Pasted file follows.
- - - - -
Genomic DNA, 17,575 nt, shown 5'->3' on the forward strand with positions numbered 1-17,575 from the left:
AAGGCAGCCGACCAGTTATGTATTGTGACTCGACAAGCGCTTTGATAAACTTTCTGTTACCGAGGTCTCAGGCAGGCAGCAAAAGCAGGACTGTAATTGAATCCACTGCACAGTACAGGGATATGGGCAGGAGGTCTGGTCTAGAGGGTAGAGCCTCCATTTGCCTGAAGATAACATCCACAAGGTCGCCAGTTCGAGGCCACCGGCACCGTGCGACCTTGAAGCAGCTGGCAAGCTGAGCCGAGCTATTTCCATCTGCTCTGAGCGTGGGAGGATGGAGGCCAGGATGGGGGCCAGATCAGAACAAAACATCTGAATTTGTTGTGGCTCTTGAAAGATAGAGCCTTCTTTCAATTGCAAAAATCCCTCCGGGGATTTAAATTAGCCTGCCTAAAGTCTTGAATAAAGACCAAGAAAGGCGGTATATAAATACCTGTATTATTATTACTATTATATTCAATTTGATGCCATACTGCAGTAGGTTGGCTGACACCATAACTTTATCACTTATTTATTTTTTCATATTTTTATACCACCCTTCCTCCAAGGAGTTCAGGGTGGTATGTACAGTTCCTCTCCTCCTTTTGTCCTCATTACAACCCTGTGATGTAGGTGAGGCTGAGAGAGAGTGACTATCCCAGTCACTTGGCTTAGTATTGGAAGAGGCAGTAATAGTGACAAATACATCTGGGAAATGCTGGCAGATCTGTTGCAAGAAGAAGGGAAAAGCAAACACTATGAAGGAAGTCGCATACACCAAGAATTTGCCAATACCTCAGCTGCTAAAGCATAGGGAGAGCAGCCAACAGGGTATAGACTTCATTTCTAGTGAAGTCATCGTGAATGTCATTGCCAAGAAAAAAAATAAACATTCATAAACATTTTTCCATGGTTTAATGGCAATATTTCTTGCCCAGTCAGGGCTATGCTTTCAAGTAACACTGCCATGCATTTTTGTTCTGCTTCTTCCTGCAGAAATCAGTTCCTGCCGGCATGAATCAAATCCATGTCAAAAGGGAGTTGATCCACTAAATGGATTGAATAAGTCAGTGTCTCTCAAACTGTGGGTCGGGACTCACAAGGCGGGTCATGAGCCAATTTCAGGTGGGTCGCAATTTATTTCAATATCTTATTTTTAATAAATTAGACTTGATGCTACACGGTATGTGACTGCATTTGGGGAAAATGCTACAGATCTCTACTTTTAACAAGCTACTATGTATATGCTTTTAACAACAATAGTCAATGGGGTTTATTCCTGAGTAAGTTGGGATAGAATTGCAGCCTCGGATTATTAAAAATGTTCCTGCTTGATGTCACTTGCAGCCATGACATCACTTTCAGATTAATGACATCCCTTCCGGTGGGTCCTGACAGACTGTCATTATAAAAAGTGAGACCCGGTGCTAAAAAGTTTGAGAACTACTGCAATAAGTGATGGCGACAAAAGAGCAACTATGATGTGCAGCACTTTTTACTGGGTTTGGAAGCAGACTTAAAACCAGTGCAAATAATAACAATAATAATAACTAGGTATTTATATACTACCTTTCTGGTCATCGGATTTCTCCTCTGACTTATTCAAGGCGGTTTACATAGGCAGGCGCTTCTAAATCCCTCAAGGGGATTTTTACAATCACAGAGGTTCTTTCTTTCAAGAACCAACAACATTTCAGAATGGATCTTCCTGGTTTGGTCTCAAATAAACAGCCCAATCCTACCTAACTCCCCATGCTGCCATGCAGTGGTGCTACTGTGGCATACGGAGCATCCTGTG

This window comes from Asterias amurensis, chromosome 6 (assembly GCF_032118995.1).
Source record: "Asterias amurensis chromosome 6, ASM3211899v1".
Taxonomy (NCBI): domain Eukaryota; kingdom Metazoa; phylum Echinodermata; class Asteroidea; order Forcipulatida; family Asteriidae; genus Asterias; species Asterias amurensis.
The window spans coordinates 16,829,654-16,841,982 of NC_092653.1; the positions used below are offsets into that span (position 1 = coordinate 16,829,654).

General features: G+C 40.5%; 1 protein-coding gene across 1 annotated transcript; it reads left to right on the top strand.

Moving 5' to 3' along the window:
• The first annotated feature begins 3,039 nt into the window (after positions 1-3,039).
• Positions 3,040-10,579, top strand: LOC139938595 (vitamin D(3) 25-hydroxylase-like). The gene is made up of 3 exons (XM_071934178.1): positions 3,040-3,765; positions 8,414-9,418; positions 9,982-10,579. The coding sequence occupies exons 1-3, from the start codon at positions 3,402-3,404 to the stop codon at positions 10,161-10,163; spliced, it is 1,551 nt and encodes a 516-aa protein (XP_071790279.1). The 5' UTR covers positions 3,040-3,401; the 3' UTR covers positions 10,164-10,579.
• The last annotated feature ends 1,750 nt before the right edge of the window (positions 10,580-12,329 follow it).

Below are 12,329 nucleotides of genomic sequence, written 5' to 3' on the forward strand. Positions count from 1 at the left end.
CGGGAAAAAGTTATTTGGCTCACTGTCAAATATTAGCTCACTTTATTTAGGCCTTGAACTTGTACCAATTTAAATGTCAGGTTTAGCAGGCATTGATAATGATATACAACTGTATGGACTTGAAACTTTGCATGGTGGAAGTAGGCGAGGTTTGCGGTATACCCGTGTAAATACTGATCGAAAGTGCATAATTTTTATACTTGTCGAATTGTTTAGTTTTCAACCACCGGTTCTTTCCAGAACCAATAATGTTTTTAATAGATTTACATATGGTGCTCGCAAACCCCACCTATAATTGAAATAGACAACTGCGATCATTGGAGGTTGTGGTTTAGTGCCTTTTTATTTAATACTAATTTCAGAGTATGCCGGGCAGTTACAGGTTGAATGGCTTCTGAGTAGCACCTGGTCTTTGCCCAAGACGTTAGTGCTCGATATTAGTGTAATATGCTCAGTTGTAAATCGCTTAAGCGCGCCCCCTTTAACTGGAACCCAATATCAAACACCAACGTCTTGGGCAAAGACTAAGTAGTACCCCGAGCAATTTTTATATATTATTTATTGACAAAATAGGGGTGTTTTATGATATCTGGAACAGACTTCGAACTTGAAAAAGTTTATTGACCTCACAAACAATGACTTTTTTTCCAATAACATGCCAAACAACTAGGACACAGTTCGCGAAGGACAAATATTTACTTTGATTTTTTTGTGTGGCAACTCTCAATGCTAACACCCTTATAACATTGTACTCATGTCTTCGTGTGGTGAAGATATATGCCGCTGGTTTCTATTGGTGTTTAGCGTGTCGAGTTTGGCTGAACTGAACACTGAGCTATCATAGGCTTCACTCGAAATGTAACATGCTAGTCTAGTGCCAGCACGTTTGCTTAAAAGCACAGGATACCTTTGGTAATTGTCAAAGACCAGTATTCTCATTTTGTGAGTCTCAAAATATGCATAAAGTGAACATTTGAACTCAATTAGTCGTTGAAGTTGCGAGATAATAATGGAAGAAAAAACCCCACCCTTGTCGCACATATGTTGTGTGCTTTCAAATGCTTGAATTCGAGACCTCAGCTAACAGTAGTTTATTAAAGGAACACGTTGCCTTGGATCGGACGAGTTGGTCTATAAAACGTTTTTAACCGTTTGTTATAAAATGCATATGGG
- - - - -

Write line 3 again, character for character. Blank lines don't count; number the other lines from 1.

This window comes from Asterias amurensis, chromosome 6 (assembly GCF_032118995.1).